25 Best Things to Do in Oaxaca, Mexico

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The Mexican state of Oaxaca is full of stunning architecture, agave plants and some of the most delicious food (and mezcal!) in the country. As you plan your trip to this colorful Mexican destination, we’re breaking out the best things to do in Oaxaca City and beyond.

Oaxaca Mexico

With brightly colored buildings, iconic churches and streets dotted with cacti and agave plants, there’s no denying Oaxaca City is breathtaking. 

Beyond its Instagram-worthy capital city, Oaxaca state is a region of Mexico that is incredibly diverse. It’s packed with culture and history, boasts drool-worthy cuisine, and has some pretty epic nature that’s sure to leave you in awe. 

Whether you’re visiting Oaxaca City for a few days or traveling around the state for a bit, there are plenty of ways to fill your time. We’ve rounded up the best things to do in Oaxaca along with some other information that’ll help you plan your trip.

How to pronounce “Oaxaca”: It’s pronounced “wa-ha-kah” for all of you who are scratching your head. Don’t worry – it took us a while too!

Oaxaca Travel Guide

For more tips and advice for planning your trip to Oaxaca, jump to the following sections (or just keep scrolling to see it all!).

Be sure to download our complete packing list for Mexico! It’s packed with good suggestions and insider tips to help plan your Mexico vacation. And it’s completely FREE, so why not!?

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Top things to do in Oaxaca

Here are our top recommendations for the very best things to do in Oaxaca…

  1. Take a free walking tour of Oaxaca City
  2. Experience Dia de los Muertos
  3. Discover Hierve el Agua
  4. Indulge in Oaxacan food
  5. Take a Mexican cooking class
  6. Explore the markets
  7. Go trekking in Sierra Norte

Keep reading for more detailed information on each of these things and more ideas of fun things to do in Oaxaca City and beyond. 

1. Take a free walking tour of Oaxaca City

Things to Do in Oaxaca Free Walking Tour

Officially named Oaxaca de Juarez, but often shortened to Oaxaca City or just Oaxaca, this is the cultural hub and largest city in the state. It is likely going to be your homebase for exploring a lot of the unique things to do in Oaxaca on this list. 

Taking a walking tour is a great way to orient yourself on your first day in a new city.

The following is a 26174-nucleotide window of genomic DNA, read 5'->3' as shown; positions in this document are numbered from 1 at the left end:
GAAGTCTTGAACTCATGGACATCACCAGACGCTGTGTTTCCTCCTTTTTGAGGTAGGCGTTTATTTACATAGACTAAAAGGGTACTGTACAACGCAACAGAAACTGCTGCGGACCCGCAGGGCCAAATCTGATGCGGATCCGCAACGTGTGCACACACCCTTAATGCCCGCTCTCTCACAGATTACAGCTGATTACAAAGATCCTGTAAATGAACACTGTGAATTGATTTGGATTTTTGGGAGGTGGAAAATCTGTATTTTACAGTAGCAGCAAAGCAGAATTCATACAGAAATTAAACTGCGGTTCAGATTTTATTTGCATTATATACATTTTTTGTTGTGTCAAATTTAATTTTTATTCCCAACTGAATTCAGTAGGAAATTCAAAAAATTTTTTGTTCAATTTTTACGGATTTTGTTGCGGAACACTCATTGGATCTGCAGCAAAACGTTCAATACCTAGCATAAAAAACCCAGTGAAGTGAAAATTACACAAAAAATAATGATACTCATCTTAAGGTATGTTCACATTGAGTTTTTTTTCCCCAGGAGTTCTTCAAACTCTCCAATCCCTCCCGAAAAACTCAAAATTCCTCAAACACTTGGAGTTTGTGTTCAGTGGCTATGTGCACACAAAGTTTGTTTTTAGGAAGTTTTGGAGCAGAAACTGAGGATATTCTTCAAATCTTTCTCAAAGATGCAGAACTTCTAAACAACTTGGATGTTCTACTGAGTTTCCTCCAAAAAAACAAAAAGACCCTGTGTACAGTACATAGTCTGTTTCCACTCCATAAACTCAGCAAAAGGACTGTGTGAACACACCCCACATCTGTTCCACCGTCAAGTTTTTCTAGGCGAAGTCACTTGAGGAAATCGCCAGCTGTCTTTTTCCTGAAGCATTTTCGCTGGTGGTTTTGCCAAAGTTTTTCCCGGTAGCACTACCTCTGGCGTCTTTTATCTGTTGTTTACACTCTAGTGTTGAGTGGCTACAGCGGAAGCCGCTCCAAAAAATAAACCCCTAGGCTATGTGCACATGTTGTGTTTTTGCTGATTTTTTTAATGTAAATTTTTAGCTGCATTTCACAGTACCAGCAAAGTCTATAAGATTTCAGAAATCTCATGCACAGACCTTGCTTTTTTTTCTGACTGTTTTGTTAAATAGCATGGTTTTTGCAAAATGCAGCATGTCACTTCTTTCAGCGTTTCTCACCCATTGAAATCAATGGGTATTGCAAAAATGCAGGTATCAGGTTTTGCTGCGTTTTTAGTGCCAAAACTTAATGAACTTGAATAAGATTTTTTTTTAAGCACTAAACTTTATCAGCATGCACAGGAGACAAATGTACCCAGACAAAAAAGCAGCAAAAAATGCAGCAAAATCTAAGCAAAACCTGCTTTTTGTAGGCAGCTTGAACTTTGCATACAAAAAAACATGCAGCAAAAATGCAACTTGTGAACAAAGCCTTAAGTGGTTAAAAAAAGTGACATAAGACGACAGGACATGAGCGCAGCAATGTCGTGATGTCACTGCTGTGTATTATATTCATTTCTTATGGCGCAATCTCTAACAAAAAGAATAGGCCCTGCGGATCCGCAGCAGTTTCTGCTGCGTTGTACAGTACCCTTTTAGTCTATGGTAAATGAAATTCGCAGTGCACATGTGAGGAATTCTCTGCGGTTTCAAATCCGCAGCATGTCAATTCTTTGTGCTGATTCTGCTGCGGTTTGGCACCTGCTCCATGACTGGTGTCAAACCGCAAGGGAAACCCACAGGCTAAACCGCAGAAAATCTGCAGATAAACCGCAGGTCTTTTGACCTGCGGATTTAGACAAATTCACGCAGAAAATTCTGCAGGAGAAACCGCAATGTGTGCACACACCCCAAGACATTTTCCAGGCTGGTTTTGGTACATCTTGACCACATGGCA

Our hostel offered a free walking tour, which brought us past all the city’s beautiful churches and through several markets – both the famous and the little known. Our guides shared stories and history of the region, which was a great way to get acquainted with the city.

The tour is run through Oaxaca Free Walking Tour. They offer daily tours in both English and Spanish, several times a day. The meeting point is in front of Teatro Macedonio Alcala in Oaxaca Centro. 

During this 2.5-hour tour you learn about Oaxacan culture, history, food and arts as you stroll through the history city center (deemed a UNESCO World Heritage Site) and discover several hidden gems that tourists often miss. 

2. Experience Dia de los Muertos

Oaxaca City Dia de los Muertos Mexico

If you’ve ever seen the Pixar movie Coco, you’ll understand what we mean when we say visiting Oaxaca during Dia de los Muertos celebrations is magical. (If you haven’t seen the movie, we highly recommend it!)

Dia de los Muertos, or Day of the Dead as it translates in English, is a significant cultural celebration in Mexico on November 1st. The celebrations often take place in the week leading up to the holiday and Oaxaca City is the quintessential place to experience it. 

The city comes alive with vibrant colors, intricate altars, and the sweet aroma of marigold flowers, as families honor and remember their departed loved ones. The streets are adorned with papel picado (decorative paper banners), and markets burst with sugar skulls, candles, and traditional foods. 

The highlight is a visit to the cemeteries after dark, where families gather to decorate graves, eat and drink together, creating an atmosphere of both reverence and joy.

3. Discover Hierve el Agua

Things to Do in Oaxaca Free Hierve el Agua

Meaning “the water boils over,” this stunning petrified waterfall was created by a mineral rich spring and is one of only two petrified waterfalls in the world.